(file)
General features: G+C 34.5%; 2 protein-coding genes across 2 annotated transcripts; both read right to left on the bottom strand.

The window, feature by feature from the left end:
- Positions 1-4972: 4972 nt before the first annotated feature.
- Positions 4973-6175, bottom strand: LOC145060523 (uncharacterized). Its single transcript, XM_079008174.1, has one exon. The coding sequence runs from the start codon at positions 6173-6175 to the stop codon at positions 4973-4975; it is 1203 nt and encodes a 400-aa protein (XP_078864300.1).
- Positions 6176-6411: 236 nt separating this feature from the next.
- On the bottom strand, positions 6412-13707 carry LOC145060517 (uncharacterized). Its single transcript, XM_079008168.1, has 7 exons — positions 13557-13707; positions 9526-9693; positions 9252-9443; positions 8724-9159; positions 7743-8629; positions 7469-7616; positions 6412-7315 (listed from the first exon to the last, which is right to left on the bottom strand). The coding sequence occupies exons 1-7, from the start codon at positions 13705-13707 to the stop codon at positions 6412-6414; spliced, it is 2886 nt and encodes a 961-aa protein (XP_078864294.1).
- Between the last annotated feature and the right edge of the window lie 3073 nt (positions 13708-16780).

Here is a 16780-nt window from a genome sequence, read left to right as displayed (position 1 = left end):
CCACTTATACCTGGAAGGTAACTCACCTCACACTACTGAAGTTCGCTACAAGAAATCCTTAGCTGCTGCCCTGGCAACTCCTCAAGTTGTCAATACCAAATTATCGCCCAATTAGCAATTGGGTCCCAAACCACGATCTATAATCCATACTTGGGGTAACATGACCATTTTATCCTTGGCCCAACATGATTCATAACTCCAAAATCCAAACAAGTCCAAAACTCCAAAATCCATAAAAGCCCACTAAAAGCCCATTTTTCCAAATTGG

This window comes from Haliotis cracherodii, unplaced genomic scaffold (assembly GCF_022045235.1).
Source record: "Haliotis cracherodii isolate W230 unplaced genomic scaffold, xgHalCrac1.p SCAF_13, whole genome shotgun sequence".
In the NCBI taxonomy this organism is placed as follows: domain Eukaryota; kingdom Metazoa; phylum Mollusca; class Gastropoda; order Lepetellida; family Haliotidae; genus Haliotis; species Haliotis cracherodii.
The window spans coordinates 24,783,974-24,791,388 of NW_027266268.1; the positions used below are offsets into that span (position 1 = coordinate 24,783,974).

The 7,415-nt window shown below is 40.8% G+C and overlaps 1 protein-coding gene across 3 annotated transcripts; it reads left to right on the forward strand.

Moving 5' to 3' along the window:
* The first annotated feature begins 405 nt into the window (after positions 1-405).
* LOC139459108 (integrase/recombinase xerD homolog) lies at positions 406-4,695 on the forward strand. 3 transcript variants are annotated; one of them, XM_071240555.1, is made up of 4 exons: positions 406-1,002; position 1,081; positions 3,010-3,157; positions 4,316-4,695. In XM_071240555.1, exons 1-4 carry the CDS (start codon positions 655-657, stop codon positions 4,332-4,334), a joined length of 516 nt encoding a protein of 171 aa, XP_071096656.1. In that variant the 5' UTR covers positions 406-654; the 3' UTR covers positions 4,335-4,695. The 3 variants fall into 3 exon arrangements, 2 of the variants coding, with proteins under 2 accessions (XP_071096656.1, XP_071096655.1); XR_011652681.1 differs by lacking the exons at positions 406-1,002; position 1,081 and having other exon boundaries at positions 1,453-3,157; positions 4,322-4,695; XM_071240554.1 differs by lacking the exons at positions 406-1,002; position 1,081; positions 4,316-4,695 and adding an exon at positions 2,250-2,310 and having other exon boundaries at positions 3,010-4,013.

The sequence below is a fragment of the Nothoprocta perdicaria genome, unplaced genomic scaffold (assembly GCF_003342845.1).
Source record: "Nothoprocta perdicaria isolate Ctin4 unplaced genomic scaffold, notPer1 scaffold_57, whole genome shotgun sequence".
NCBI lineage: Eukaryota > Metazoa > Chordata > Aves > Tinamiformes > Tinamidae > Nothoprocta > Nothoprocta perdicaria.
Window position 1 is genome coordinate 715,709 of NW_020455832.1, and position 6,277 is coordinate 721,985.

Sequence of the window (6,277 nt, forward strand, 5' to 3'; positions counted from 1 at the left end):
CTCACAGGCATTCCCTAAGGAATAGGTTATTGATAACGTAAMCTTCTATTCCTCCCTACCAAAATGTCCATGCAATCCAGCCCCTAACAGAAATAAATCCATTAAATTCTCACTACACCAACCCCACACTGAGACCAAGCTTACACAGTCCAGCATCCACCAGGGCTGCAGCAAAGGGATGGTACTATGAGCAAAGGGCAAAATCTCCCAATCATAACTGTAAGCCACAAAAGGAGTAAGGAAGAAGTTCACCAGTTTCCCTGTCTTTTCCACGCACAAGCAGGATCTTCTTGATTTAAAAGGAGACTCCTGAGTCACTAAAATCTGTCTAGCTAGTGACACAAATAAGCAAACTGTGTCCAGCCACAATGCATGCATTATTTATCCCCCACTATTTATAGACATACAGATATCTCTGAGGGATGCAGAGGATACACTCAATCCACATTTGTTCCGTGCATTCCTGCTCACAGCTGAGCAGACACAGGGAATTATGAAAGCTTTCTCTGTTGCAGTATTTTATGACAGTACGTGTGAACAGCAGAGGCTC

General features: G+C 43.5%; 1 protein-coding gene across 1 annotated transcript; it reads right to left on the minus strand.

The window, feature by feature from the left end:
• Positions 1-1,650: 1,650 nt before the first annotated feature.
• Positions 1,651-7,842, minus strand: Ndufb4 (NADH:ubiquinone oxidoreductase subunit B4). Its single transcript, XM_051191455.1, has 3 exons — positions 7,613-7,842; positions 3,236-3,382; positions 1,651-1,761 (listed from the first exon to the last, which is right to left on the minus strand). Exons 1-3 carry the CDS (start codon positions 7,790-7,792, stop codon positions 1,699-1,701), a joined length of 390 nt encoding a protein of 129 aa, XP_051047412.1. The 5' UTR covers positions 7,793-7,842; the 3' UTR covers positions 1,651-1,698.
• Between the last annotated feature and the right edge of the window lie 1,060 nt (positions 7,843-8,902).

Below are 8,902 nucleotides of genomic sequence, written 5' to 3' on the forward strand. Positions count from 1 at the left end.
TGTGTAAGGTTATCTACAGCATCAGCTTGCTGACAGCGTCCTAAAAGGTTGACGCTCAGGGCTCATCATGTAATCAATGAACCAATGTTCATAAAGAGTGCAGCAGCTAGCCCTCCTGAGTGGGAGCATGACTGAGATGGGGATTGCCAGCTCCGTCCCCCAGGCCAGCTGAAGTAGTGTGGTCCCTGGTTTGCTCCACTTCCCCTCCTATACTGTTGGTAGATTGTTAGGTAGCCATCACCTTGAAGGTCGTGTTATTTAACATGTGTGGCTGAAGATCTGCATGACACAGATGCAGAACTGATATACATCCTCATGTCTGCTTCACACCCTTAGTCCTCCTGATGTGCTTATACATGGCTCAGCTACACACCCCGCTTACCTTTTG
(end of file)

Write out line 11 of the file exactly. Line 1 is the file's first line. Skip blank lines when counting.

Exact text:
Source record: "Haliotis cracherodii isolate W230 unplaced genomic scaffold, xgHalCrac1.p SCAF_13, whole genome shotgun sequence".